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Green light for bright idea to save council £75,000 a year
3:00pm Tuesday 9th October 2012 in News
COUNCIL bosses have approved plans to change the light bulbs in traffic lights in a move that will save the authority £75,000 a year.
The authority will replace traditional lights at all of its 117 traffic signal junctions and 32 pedestrian crossings across the borough with new LED signals – which are brighter, more clearly visible to road users and longer-lasting.
The belief is that the upgrade – which will cost £650,000 – will greatly improve safety, reduce accidents and increase the reliability of the service to road users and eliminate the risk of ‘total failure’ of individual signals.
Lamps in conventional traffic lights are changed every year. However LEDs can last between seven and 10 years – thus saving up to nine maintenance visits over their lifetime.
The authority said the move will cut energy consumption at signals by over 75 per cent – thereby significantly reducing CO2 emissions and the council’s electricity bill.
The majority of work in Knutsford – on the crossings on Mobberley Road and Toft Road – will take place week beginning November 12.
Work in Holmes Chapel on the A54 Chester Road near Selkirk Drive in Holmes Chapel will take place in the week beginning October 22, while the lights on the A50 Station Road will be replaced on November 12.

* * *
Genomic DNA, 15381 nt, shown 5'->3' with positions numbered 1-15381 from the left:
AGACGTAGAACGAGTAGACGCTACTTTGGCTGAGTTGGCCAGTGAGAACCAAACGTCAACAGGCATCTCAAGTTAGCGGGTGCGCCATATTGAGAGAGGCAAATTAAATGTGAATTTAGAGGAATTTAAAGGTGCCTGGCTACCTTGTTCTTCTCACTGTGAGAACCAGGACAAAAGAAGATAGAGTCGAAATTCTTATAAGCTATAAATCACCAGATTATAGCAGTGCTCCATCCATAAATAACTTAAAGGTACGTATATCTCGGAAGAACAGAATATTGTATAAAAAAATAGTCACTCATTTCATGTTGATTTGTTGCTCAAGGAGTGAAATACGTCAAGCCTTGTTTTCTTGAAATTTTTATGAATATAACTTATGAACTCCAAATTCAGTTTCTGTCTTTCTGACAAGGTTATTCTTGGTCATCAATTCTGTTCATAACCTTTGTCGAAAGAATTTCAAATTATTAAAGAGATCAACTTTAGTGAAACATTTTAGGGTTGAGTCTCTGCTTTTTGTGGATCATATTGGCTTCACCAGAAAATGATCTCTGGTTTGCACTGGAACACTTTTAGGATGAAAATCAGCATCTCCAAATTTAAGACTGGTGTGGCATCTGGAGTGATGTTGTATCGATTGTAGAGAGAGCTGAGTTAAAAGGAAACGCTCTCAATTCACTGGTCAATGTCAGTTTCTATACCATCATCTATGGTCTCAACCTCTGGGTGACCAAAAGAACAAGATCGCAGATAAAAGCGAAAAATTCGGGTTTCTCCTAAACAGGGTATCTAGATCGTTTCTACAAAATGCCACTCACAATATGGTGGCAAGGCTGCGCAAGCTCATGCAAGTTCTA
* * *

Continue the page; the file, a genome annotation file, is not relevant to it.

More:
Lights on the A556 at Tabley will be replaced in the new year.
Clr Rod Menlove, cabinet member in charge of highways services, said: “This is excellent news for all Cheshire East road users.
“Safer roads are a significant goal for the council. This innovative use of technology will help deliver a far superior, safer, greener and more reliable service for motorists, cyclists and pedestrians. It will also cost local taxpayers less to run and maintain.
“Using LEDs will cut CO2 emissions by 252 tonnes a year.
“This will contribute to Cheshire East Council’s commitment to reducing its carbon impact on the environment.”
Delays to the public will be minimised by not doing the work during the rush hours – unless absolutely necessary – avoiding school-run times and working at weekends on traffic-sensitive junctions.
An interest-free Government loan of £200,000 will also help fund the scheme.